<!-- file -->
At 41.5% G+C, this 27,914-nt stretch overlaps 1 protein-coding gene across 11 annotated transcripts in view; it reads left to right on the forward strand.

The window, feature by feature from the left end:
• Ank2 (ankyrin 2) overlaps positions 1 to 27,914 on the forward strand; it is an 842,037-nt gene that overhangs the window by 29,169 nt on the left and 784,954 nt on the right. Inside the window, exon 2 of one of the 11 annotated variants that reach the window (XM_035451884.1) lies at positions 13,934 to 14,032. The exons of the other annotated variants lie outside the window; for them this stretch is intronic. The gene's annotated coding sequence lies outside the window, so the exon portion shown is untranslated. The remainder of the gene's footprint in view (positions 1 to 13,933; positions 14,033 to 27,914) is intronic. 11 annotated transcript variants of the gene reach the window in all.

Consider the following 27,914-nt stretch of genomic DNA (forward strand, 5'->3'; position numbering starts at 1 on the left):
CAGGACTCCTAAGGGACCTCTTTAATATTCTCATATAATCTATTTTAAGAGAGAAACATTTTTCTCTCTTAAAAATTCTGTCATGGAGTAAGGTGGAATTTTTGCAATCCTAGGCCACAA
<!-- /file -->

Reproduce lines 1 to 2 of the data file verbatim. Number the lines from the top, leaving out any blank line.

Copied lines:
At 41.5% G+C, this 27,914-nt stretch overlaps 1 protein-coding gene across 11 annotated transcripts in view; it reads left to right on the forward strand.

The window, feature by feature from the left end: